1 Catullus, LXIV. Translation, Charles Mills Gayley.
§ 155. The Amazons. — As king of Athens, it is said that Theseus undertook an expedition against the Amazons. Assailing them before they had recovered from the attack of Hercules, he carried off their queen Antiope ; but they in turn, invading the country of Athens, penetrated into the city itself; and there was fought the final battle in which Theseus overcame them.
§ 156. Theseus and Pirithous. — A famous friendship between Theseus and Pirithoüs of Thessaly, son of Jupiter, originated in the midst of arms. Pirithous had made an irruption into the plain of Marathon, and had carried off the herds of the king of Athens. Theseus went to repel the plunderers. The moment the Thessalian beheld him, he was seized with admiration ; and stretching out his hand as a token of peace, he cried, “Be judge thyself, — what satisfaction dost thou require?” — “Thy friendship,” replied the Athenian ; and they swore inviolable fidelity. Their deeds corresponding to their professions, they continued true brothers in arms. When, accordingly, Pirithous was to marry Hippodamia, daughter of Atrax, Theseus took his friend's part in the battle that ensued between the Lapithæ (of whom Pirithous was king) and the Centaurs. For it happened that at the marriage feast, the Centaurs were among the guests; and one of them, Eurytion, becoming intoxicated, attempted to offer violence to the bride. Other Centaurs followed his example ; combat was joined ; Theseus leaped into the fray, and not a few of the guests bit the dust.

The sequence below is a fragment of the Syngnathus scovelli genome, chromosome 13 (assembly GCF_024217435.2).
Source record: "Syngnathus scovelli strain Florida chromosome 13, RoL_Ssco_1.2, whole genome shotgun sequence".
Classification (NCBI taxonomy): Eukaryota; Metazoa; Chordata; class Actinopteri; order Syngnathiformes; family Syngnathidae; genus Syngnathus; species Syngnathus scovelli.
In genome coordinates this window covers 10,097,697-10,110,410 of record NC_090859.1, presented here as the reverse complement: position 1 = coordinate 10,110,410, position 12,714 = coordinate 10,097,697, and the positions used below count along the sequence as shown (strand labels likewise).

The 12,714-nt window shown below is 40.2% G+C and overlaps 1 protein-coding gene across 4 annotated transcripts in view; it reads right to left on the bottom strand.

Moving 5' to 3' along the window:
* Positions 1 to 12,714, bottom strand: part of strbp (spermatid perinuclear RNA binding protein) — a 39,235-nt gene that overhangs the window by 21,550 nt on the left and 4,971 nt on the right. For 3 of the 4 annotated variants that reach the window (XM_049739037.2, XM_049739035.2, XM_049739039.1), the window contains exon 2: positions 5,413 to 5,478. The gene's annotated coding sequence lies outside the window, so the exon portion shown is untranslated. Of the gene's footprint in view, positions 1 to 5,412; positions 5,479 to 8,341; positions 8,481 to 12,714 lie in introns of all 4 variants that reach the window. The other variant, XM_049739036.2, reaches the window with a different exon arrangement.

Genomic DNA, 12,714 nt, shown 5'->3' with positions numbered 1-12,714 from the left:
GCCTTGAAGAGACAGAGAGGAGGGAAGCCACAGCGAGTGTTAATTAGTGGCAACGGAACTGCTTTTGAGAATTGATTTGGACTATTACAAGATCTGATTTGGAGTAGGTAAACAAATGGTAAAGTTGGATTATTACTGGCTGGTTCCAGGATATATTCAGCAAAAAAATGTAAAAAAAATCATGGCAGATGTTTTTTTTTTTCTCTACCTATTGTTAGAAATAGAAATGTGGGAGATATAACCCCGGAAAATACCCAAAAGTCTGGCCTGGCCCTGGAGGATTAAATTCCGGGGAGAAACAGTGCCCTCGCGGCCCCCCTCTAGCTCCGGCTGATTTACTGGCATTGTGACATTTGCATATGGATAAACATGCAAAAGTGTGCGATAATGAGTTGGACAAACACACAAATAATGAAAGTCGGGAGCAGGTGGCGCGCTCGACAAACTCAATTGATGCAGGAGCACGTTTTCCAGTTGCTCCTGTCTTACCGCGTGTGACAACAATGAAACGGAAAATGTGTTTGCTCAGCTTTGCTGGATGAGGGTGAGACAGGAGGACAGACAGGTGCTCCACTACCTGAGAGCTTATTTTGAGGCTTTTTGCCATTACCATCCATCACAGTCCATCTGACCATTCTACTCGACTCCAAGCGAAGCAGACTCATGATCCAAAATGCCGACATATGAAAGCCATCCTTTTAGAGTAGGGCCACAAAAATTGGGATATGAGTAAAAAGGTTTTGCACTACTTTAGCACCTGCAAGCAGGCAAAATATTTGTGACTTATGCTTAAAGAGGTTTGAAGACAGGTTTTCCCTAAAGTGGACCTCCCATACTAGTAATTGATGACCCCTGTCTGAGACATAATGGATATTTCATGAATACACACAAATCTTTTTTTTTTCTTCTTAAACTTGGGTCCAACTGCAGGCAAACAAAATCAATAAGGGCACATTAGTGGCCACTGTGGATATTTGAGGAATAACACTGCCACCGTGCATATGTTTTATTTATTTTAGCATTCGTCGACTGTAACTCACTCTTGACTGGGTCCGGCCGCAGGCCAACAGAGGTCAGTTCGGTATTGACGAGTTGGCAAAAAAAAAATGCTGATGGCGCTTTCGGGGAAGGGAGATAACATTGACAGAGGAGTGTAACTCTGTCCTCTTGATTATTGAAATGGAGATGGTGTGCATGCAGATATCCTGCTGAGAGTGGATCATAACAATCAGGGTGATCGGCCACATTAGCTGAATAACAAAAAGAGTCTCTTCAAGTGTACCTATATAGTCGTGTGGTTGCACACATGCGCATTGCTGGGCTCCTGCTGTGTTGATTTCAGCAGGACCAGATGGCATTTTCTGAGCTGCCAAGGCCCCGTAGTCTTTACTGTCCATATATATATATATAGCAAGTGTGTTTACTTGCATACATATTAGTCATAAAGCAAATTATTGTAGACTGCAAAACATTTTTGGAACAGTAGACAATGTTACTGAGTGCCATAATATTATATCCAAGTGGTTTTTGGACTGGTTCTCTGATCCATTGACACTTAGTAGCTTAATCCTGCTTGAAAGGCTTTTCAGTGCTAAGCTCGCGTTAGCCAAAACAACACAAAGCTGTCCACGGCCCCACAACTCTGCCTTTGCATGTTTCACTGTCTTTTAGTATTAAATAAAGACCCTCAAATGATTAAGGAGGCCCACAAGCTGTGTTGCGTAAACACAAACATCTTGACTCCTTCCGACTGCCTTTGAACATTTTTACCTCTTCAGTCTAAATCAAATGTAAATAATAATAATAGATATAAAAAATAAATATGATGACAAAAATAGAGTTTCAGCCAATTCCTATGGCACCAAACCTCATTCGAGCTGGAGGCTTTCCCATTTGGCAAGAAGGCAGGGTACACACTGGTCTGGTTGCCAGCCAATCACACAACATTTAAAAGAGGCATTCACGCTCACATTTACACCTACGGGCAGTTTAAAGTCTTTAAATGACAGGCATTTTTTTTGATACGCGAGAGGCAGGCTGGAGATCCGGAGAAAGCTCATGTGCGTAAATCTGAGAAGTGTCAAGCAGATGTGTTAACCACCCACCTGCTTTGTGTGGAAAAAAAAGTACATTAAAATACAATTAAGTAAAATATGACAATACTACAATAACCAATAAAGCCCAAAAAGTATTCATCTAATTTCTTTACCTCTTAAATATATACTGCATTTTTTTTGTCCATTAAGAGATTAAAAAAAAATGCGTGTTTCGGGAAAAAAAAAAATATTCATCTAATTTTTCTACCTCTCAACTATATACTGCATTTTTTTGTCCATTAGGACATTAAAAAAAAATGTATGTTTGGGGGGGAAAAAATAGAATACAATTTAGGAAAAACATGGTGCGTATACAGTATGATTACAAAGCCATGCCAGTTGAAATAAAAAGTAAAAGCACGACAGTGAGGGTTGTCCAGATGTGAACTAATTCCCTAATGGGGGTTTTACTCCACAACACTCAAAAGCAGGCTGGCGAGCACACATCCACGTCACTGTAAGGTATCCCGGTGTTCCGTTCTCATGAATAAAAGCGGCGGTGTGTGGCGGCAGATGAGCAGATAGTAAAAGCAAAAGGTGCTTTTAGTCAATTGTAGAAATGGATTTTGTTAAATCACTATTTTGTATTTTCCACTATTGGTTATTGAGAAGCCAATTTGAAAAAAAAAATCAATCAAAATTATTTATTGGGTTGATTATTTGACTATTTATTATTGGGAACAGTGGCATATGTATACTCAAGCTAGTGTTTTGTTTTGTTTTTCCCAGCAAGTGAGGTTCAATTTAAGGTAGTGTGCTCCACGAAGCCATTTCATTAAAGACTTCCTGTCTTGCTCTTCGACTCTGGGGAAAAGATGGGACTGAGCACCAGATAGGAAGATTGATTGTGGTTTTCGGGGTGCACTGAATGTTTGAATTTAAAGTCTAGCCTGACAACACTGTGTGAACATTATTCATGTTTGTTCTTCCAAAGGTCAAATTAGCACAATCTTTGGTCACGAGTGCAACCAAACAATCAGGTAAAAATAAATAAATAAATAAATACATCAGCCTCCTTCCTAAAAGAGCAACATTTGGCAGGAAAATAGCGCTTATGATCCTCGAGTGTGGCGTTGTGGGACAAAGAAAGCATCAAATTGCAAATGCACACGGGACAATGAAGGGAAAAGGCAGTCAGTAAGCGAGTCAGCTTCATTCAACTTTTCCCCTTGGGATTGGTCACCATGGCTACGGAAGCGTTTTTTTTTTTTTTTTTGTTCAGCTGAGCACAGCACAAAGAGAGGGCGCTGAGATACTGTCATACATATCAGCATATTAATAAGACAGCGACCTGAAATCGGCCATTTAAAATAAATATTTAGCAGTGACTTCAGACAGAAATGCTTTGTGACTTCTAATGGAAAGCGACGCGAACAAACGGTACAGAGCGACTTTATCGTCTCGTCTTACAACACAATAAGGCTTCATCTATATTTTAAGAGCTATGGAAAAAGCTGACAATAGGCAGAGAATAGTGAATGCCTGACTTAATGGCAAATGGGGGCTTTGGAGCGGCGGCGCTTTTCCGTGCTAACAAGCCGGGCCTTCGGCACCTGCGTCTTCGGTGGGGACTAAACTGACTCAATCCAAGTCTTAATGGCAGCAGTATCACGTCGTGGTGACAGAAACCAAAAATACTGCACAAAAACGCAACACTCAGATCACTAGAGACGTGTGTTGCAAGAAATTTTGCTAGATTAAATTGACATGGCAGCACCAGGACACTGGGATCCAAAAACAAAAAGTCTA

Later, each of these friends aspired to espouse a daughter of Jupiter. Theseus fixed his choice on Leda's daughter Helen, then a child, but afterwards famous as the cause of the Trojan war; and with the aid of his friend he carried her off, only, however, to restore her at very short notice. As for Pirithoüs, he aspired to the wife of the monarch of Erebus; and Theseus, though aware of the danger, accompanied the ambitious lover to the underworld. But Pluto seized and set them on an enchanted rock at his palace gate, where, fixed, they remained till Hercules, arriving, liberated Theseus, but left Pirithous to his fate.